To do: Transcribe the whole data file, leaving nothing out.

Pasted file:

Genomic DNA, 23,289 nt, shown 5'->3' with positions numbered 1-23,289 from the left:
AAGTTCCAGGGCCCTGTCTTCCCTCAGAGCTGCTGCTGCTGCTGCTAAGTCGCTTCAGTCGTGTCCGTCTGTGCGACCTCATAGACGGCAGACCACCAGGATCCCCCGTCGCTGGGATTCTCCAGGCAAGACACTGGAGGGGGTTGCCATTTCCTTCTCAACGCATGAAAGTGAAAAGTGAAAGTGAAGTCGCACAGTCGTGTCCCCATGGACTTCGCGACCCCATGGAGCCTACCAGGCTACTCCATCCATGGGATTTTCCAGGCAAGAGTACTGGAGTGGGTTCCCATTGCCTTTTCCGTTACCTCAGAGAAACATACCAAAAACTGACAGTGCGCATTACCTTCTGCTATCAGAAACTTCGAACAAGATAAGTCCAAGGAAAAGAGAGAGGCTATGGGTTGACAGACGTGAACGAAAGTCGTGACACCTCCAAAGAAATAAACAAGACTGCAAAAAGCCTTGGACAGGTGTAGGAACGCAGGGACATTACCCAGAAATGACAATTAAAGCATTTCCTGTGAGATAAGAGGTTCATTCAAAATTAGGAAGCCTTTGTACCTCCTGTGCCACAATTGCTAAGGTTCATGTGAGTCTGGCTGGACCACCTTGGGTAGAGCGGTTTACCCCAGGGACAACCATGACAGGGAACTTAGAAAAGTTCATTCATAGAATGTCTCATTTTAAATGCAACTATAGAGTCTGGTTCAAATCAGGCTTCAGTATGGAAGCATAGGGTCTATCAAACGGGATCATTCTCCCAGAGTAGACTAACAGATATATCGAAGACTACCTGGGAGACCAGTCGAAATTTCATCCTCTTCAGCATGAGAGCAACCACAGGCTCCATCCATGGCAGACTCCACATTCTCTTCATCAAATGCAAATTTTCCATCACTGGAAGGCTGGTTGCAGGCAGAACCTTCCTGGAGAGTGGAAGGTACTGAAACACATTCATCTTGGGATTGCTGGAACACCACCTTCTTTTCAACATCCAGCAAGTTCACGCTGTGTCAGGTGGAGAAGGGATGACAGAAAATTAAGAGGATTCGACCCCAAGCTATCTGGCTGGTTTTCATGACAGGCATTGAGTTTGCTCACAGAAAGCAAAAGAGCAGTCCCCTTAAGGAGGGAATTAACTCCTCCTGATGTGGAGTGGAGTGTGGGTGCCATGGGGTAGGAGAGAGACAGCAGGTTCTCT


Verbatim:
Genomic DNA, 23,289 nt, shown 5'->3' with positions numbered 1-23,289 from the left:
AAGTTCCAGGGCCCTGTCTTCCCTCAGAGCTGCTGCTGCTGCTGCTAAGTCGCTTCAGTCGTGTCCGTCTGTGCGACCTCATAGACGGCAGACCACCAGGATCCCCCGTCGCTGGGATTCTCCAGGCAAGACACTGGAGGGGGTTGCCATTTCCTTCTCAACGCATGAAAGTGAAAAGTGAAAGTGAAGTCGCACAGTCGTGTCCCCATGGACTTCGCGACCCCATGGAGCCTACCAGGCTACTCCATCCATGGGATTTTCCAGGCAAGAGTACTGGAGTGGGTTCCCATTGCCTTTTCCGTTACCTCAGAGAAACATACCAAAAACTGACAGTGCGCATTACCTTCTGCTATCAGAAACTTCGAACAAGATAAGTCCAAGGAAAAGAGAGAGGCTATGGGTTGACAGACGTGAACGAAAGTCGTGACACCTCCAAAGAAATAAACAAGACTGCAAAAAGCCTTGGACAGGTGTAGGAACGCAGGGACATTACCCAGAAATGACAATTAAAGCATTTCCTGTGAGATAAGAGGTTCATTCAAAATTAGGAAGCCTTTGTACCTCCTGTGCCACAATTGCTAAGGTTCATGTGAGTCTGGCTGGACCACCTTGGGTAGAGCGGTTTACCCCAGGGACAACCATGACAGGGAACTTAGAAAAGTTCATTCATAGAATGTCTCATTTTAAATGCAACTATAGAGTCTGGTTCAAATCAGGCTTCAGTATGGAAGCATAGGGTCTATCAAACGGGATCATTCTCCCAGAGTAGACTAACAGATATATCGAAGACTACCTGGGAGACCAGTCGAAATTTCATCCTCTTCAGCATGAGAGCAACCACAGGCTCCATCCATGGCAGACTCCACATTCTCTTCATCAAATGCAAATTTTCCATCACTGGAAGGCTGGTTGCAGGCAGAACCTTCCTGGAGAGTGGAAGGTACTGAAACACATTCATCTTGGGATTGCTGGAACACCACCTTCTTTTCAACATCCAGCAAGTTCACGCTGTGTCAGGTGGAGAAGGGATGACAGAAAATTAAGAGGATTCGACCCCAAGCTATCTGGCTGGTTTTCATGACAGGCATTGAGTTTGCTCACAGAAAGCAAAAGAGCAGTCCCCTTAAGGAGGGAATTAACTCCTCCTGATGTGGAGTGGAGTGTGGGTGCCATGGGGTAGGAGAGAGACAGCAGGTTCTCT